The scene is still a delight to longtime fans of the DC character, since it gives a surprisingly faithful rendition of Jefferson Pierce's comic book costume. Not the first version from the 1970s, obviously, but his more modern design in the current DC Universe (or a few years ago, more accurately). Right down to the domino mask and shaved head (a frequent look of Jefferson's), the throwback costume might even seem like a stronger design than the Black Lightning armor of the TV show.

8. Garfield High School

There isn't much time spent diving into the work life of Jefferson Pierce as he balanced it with his vigilante heroics, but in the comics, the former Olympian was a school teacher. And just like in the comics, the TV version hung up his mask and powers to become the principal of Garfield High School. But there's a significant change for Black Lightning on The CW, since the original version of the school was located in the neighborhood called Suicide Slum - officially designated as the Southside of Metropolis.

Even though Superman now exists in the world of The CW's Supergirl, the city of Metropolis is largely off-limits. Why? Hard to say. But for Black Lightning, it makes sense to keep the action in a setting where fans won't expect Superman to come save the day. Since that was, you know, the whole point of heroes like Black Lightning in the first place.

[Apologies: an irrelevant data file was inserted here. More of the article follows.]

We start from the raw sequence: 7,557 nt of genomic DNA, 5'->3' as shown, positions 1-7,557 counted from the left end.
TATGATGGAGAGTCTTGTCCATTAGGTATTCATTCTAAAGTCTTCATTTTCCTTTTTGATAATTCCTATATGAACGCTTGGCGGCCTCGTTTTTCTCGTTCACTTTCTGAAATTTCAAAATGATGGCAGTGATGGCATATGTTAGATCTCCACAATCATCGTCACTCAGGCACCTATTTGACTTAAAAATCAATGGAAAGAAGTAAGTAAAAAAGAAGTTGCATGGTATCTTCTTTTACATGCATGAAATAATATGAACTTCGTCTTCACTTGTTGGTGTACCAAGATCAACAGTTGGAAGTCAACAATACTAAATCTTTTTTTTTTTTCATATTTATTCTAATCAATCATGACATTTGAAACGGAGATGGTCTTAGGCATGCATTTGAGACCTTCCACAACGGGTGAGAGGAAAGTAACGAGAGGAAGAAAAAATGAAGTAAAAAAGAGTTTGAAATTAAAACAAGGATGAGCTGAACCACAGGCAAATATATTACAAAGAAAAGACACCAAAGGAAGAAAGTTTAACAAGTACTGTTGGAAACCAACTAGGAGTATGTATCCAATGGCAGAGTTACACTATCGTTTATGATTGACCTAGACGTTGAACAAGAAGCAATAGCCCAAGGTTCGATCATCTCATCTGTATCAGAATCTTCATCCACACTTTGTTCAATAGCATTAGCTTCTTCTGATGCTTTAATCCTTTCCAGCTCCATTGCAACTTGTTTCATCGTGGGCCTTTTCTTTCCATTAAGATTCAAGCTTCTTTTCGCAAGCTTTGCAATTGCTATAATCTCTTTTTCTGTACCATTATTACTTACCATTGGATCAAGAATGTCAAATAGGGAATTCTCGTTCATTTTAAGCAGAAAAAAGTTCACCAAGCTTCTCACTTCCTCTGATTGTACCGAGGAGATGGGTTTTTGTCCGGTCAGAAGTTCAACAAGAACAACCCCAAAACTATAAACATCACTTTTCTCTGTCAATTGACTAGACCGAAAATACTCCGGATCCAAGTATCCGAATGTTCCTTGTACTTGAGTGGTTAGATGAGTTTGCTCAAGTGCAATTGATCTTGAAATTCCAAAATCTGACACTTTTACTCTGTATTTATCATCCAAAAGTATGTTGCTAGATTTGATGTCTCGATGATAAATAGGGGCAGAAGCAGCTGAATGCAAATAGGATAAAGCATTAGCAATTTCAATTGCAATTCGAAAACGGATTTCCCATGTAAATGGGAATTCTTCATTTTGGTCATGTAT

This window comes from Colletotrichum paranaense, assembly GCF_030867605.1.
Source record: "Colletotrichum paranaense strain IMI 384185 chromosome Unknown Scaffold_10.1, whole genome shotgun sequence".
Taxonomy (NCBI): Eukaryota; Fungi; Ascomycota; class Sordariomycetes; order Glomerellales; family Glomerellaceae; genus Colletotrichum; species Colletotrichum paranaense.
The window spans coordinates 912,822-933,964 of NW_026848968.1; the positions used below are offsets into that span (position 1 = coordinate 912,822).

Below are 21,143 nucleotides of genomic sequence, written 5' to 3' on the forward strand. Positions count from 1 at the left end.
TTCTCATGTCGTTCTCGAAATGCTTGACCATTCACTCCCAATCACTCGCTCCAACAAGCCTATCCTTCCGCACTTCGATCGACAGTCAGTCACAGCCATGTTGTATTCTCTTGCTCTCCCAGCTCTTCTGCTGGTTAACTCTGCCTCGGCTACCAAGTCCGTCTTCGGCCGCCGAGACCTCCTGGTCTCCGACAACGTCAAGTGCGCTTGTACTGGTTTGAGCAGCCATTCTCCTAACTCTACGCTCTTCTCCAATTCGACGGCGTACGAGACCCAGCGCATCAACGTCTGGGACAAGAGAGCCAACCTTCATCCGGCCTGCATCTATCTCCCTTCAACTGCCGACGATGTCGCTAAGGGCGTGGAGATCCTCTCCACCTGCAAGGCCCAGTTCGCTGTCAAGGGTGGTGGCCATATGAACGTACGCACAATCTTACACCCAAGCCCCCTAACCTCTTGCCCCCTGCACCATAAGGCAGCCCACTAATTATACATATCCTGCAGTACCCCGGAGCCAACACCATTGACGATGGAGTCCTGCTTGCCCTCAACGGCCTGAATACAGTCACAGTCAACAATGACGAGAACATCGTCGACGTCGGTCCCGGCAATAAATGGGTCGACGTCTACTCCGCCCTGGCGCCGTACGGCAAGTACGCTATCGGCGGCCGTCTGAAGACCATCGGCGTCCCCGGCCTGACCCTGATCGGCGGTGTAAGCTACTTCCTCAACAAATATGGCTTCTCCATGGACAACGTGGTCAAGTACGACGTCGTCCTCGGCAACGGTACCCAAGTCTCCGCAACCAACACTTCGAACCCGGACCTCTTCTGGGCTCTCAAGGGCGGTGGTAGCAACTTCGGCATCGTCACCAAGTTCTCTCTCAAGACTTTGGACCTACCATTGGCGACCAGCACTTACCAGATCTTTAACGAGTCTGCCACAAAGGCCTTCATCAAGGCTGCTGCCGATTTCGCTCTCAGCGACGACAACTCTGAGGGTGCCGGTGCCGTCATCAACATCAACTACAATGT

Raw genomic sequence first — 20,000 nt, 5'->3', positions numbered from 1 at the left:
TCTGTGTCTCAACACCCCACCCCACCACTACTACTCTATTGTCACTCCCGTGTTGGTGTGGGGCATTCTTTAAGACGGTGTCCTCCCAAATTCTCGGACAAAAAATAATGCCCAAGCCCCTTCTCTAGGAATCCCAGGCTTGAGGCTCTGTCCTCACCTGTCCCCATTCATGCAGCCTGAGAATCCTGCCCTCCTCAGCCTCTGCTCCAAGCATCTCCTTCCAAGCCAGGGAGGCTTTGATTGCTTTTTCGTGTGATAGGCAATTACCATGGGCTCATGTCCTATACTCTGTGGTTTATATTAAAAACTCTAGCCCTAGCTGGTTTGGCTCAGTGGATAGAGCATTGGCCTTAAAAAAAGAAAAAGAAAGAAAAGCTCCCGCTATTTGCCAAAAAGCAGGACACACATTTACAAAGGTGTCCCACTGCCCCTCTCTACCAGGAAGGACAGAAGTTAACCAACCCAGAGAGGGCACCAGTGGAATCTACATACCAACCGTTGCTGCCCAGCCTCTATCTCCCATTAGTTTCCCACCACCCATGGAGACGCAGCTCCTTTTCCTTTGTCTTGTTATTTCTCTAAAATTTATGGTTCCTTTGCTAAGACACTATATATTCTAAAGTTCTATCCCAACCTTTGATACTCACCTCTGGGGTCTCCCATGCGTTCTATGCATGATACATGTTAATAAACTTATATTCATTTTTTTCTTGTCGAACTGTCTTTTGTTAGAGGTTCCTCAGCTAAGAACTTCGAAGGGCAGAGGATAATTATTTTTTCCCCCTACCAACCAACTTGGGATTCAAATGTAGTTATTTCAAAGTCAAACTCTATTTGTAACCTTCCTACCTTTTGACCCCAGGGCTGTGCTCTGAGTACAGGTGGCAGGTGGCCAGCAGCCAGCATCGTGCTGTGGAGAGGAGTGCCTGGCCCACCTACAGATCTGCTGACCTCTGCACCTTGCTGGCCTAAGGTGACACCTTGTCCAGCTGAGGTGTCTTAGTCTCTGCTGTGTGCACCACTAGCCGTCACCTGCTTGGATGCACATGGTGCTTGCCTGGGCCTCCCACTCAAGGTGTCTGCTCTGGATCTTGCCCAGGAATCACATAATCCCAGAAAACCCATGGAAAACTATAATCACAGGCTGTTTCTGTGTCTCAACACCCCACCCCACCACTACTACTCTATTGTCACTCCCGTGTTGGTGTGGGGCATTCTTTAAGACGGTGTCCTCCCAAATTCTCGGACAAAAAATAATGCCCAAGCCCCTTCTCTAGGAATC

7. The Return of Black Lightning, Witnessed By "Thunder and Lightning"

Cress Williams in Black Lightning

The show wastes no time in confirming that the experience of modern black families will be central to Black Lightning. When the Pierces ares pulled over by police, not only is Jefferson subjected to some illogical racial profiling, but claims it's happening more and more frequently. Understandably, the rage builds until he absorbs the nearby electricity without even realizing it. And in that moment, it's Jennifer who once again narrates the significance of the scene:

"This was the night: in the rain, with thunder and lightning as witness, that Black Lightning was born again."

For most viewers her language is poetic, adding some scale to the events by suggesting that the storm itself is bearing witness to her father's 'resurrection.' For the DC Comics fans, the line is a playful wink. Not to the storm witnessing Black Lightning's return... but Thunder and Lightning.

6. Anissa Pierce, Also Known as Thunder

If the only part of Black Lightning you see is the episode itself, then the final scene will come as a massive surprise. When Jefferson's oldest daughter, Anissa, unleashes her frustrations in their bathroom at home, the sink pays the price. For the comic fans, it's the first step towards Anissa becoming the superhero Thunder, inheriting the metahuman gene belonging to her father. But instead of lightning, enjoying superstrength instead. Of course, this was a twist ending that The CW didn't even try to keep quiet.